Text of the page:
The Depression and industrial changes after World War I had devastating effects on the nation’s soft coal industry. When the federal government asked AFSC to help communities on the brink of starvation, we approached the situation as an opportunity for empowerment instead of temporary relief. We began to envision sustainable ways for people who had depended on coal for generations to become self-supporting. Therefore, the Archives includes both (a) extensive documentation of the Service Committee’s traditional feeding and public health work in Appalachia from 1931 to 1938, and (b) proposals for—and experiments with—new, long-term solutions to the dilemma of people entirely dependent upon a disappearing way of life.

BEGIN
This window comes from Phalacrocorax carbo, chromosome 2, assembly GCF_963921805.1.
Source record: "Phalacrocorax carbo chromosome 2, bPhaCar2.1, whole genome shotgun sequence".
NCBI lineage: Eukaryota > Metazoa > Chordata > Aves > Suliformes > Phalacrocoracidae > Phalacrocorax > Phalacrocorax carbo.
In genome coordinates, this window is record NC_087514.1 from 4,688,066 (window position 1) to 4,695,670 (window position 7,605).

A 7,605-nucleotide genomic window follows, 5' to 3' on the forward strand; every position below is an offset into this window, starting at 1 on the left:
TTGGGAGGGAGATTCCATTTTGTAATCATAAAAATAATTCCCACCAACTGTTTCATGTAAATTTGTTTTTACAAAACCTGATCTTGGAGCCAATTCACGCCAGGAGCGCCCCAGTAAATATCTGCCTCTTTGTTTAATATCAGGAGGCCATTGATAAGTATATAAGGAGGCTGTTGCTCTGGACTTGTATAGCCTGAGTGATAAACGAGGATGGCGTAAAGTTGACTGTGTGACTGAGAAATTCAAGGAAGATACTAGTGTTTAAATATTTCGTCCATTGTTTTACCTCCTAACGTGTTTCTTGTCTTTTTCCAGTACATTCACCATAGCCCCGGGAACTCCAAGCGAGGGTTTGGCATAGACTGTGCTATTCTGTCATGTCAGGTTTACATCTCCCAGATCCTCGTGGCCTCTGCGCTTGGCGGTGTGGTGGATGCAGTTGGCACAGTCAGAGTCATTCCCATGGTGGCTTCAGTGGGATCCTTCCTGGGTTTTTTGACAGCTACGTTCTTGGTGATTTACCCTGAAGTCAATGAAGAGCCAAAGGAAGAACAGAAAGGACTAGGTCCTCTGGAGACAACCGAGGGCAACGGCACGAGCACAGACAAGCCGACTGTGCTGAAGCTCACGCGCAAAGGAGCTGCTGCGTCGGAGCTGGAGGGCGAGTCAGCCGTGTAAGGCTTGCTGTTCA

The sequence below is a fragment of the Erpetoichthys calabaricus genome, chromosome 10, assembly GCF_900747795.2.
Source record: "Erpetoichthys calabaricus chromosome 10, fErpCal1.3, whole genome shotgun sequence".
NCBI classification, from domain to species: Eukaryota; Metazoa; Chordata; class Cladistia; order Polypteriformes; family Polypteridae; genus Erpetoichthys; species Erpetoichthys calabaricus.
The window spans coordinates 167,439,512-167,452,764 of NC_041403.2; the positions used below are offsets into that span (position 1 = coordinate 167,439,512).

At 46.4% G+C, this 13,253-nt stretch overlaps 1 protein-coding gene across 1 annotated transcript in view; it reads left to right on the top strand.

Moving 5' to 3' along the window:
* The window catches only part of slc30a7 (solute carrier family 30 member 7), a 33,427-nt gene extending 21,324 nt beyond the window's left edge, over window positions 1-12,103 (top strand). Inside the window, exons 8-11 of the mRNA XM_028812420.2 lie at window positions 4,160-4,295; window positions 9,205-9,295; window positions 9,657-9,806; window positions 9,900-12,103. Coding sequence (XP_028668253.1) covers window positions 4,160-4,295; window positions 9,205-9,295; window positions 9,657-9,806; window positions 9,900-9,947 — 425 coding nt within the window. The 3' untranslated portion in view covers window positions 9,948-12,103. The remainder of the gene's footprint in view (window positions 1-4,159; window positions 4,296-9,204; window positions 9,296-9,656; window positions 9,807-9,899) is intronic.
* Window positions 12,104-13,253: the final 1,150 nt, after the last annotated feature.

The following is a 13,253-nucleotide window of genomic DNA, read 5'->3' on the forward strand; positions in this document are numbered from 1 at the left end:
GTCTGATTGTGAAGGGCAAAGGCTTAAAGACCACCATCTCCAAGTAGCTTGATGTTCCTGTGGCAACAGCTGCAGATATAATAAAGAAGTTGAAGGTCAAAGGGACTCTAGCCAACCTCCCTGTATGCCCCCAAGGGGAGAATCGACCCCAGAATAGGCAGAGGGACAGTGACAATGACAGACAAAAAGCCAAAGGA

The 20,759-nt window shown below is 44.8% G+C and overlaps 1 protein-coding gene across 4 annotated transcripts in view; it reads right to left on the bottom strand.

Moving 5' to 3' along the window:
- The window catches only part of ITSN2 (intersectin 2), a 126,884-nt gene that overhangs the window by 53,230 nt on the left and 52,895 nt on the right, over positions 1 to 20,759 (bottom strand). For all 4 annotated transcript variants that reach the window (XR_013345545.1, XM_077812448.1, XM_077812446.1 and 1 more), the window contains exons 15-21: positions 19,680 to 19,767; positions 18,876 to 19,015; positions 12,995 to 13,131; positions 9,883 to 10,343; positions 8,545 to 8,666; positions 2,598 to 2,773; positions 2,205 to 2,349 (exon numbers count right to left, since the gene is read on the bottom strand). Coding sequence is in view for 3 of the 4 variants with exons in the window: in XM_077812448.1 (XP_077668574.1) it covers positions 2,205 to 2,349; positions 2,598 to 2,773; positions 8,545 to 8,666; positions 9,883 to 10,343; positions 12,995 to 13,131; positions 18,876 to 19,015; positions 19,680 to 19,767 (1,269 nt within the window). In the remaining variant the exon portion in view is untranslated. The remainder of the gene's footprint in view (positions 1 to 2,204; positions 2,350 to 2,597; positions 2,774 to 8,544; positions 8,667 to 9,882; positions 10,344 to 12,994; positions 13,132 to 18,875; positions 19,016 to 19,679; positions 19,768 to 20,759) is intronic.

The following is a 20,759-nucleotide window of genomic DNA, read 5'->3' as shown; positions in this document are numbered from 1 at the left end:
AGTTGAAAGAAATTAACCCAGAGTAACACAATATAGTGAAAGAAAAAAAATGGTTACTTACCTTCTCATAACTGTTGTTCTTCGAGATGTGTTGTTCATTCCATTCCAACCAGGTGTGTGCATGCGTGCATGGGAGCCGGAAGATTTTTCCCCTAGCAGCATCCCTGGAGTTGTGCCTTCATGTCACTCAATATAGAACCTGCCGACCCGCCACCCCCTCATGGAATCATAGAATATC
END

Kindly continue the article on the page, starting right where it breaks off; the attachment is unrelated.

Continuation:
First-hand accounts describe programs and local responses. Work logs meticulously track physical and human resources used. We also have two silent films and hundreds of photographs and brochures.
AFSC’s West Virginia program continues into the 21st century, still striving for economic justice. Staff and volunteers have had a major impact on legislation related to the minimum wage, workers’ rights, child nutrition, and mining safety. The Goat Rope blog follows their work.